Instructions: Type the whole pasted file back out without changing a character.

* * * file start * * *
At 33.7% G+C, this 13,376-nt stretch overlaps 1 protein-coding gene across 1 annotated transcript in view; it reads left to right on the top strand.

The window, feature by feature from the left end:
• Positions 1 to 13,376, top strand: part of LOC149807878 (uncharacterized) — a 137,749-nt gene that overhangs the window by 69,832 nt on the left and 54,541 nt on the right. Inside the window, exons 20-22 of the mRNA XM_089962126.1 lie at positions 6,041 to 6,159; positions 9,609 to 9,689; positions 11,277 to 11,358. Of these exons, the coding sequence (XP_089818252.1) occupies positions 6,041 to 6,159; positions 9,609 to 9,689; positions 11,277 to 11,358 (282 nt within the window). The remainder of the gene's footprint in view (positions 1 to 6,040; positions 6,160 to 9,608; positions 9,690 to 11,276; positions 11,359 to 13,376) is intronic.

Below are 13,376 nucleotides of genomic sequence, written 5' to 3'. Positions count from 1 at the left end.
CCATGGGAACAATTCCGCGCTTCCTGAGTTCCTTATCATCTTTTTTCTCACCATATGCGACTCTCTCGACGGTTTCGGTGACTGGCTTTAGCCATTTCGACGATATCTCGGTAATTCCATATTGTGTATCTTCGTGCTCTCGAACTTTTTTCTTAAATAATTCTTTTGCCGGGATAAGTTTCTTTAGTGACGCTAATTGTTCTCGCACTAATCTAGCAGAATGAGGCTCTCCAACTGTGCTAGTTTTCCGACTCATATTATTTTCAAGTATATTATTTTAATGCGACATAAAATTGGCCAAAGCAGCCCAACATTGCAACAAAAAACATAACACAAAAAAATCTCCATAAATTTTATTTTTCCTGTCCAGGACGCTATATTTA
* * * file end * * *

At 33.7% G+C, this 13,376-nt stretch overlaps 1 protein-coding gene across 1 annotated transcript in view; it reads left to right on the top strand.

The window, feature by feature from the left end:
• Positions 1 to 13,376, top strand: part of LOC149807878 (uncharacterized) — a 137,749-nt gene that overhangs the window by 69,832 nt on the left and 54,541 nt on the right. Inside the window, exons 20-22 of the mRNA XM_089962126.1 lie at positions 6,041 to 6,159; positions 9,609 to 9,689; positions 11,277 to 11,358. Of these exons, the coding sequence (XP_089818252.1) occupies positions 6,041 to 6,159; positions 9,609 to 9,689; positions 11,277 to 11,358 (282 nt within the window). The remainder of the gene's footprint in view (positions 1 to 6,040; positions 6,160 to 9,608; positions 9,690 to 11,276; positions 11,359 to 13,376) is intronic.

Below are 13,376 nucleotides of genomic sequence, written 5' to 3'. Positions count from 1 at the left end.
CCATGGGAACAATTCCGCGCTTCCTGAGTTCCTTATCATCTTTTTTCTCACCATATGCGACTCTCTCGACGGTTTCGGTGACTGGCTTTAGCCATTTCGACGATATCTCGGTAATTCCATATTGTGTATCTTCGTGCTCTCGAACTTTTTTCTTAAATAATTCTTTTGCCGGGATAAGTTTCTTTAGTGACGCTAATTGTTCTCGCACTAATCTAGCAGAATGAGGCTCTCCAACTGTGCTAGTTTTCCGACTCATATTATTTTCAAGTATATTATTTTAATGCGACATAAAATTGGCCAAAGCAGCCCAACATTGCAACAAAAAACATAACACAAAAAAATCTCCATAAATTTTATTTTTCCTGTCCAGGACGCTATATTTA